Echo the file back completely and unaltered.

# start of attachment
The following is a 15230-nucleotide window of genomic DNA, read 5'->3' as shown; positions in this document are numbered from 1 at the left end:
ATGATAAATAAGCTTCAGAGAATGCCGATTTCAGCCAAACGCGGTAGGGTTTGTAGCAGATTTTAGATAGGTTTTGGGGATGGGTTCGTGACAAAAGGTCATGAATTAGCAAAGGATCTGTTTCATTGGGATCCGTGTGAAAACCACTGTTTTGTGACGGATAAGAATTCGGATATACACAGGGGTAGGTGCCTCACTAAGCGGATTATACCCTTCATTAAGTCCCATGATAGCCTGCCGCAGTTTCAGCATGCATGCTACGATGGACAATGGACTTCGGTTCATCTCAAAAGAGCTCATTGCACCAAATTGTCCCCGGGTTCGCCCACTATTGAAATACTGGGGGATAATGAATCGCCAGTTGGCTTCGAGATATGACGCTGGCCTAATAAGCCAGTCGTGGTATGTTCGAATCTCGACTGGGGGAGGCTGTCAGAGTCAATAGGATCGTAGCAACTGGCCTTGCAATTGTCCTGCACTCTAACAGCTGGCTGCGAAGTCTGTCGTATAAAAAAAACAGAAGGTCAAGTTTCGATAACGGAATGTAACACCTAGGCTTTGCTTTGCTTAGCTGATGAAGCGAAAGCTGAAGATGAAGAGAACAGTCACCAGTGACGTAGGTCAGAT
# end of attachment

The following is a 15230-nucleotide window of genomic DNA, read 5'->3' as shown; positions in this document are numbered from 1 at the left end:
ATGATAAATAAGCTTCAGAGAATGCCGATTTCAGCCAAACGCGGTAGGGTTTGTAGCAGATTTTAGATAGGTTTTGGGGATGGGTTCGTGACAAAAGGTCATGAATTAGCAAAGGATCTGTTTCATTGGGATCCGTGTGAAAACCACTGTTTTGTGACGGATAAGAATTCGGATATACACAGGGGTAGGTGCCTCACTAAGCGGATTATACCCTTCATTAAGTCCCATGATAGCCTGCCGCAGTTTCAGCATGCATGCTACGATGGACAATGGACTTCGGTTCATCTCAAAAGAGCTCATTGCACCAAATTGTCCCCGGGTTCGCCCACTATTGAAATACTGGGGGATAATGAATCGCCAGTTGGCTTCGAGATATGACGCTGGCCTAATAAGCCAGTCGTGGTATGTTCGAATCTCGACTGGGGGAGGCTGTCAGAGTCAATAGGATCGTAGCAACTGGCCTTGCAATTGTCCTGCACTCTAACAGCTGGCTGCGAAGTCTGTCGTATAAAAAAAACAGAAGGTCAAGTTTCGATAACGGAATGTAACACCTAGGCTTTGCTTTGCTTAGCTGATGAAGCGAAAGCTGAAGATGAAGAGAACAGTCACCAGTGACGTAGGTCAGAT